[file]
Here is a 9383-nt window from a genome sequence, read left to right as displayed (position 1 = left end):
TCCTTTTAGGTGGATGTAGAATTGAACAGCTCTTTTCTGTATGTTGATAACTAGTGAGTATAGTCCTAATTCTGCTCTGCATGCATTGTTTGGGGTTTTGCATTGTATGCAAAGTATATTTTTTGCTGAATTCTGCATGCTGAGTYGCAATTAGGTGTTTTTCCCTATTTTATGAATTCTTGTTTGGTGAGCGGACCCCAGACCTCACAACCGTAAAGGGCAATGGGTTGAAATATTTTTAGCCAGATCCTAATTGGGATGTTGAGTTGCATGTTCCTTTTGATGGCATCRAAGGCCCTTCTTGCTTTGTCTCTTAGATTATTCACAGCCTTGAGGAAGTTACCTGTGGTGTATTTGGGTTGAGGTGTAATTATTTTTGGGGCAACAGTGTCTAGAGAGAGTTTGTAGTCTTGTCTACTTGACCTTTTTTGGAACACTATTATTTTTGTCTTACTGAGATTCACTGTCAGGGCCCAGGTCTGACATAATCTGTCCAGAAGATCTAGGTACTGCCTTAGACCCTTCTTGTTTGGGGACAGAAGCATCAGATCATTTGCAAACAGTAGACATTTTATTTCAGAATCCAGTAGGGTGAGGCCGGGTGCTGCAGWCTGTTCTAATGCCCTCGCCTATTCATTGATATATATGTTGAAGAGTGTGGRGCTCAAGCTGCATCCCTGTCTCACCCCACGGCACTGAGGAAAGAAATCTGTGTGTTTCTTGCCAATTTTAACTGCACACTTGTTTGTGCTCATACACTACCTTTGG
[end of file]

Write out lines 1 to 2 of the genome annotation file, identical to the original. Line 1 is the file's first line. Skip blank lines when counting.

Here is a 9383-nt window from a genome sequence, read left to right as displayed (position 1 = left end):
TCCTTTTAGGTGGATGTAGAATTGAACAGCTCTTTTCTGTATGTTGATAACTAGTGAGTATAGTCCTAATTCTGCTCTGCATGCATTGTTTGGGGTTTTGCATTGTATGCAAAGTATATTTTTTGCTGAATTCTGCATGCTGAGTYGCAATTAGGTGTTTTTCCCTATTTTATGAATTCTTGTTTGGTGAGCGGACCCCAGACCTCACAACCGTAAAGGGCAATGGGTTGAAATATTTTTAGCCAGATCCTAATTGGGATGTTGAGTTGCATGTTCCTTTTGATGGCATCRAAGGCCCTTCTTGCTTTGTCTCTTAGATTATTCACAGCCTTGAGGAAGTTACCTGTGGTGTATTTGGGTTGAGGTGTAATTATTTTTGGGGCAACAGTGTCTAGAGAGAGTTTGTAGTCTTGTCTACTTGACCTTTTTTGGAACACTATTATTTTTGTCTTACTGAGATTCACTGTCAGGGCCCAGGTCTGACATAATCTGTCCAGAAGATCTAGGTACTGCCTTAGACCCTTCTTGTTTGGGGACAGAAGCATCAGATCATTTGCAAACAGTAGACATTTTATTTCAGAATCCAGTAGGGTGAGGCCGGGTGCTGCAGWCTGTTCTAATGCCCTCGCCTATTCATTGATATATATGTTGAAGAGTGTGGRGCTCAAGCTGCATCCCTGTCTCACCCCACGGCACTGAGGAAAGAAATCTGTGTGTTTCTTGCCAATTTTAACTGCACACTTGTTTGTGCTCATACACTACCTTTGG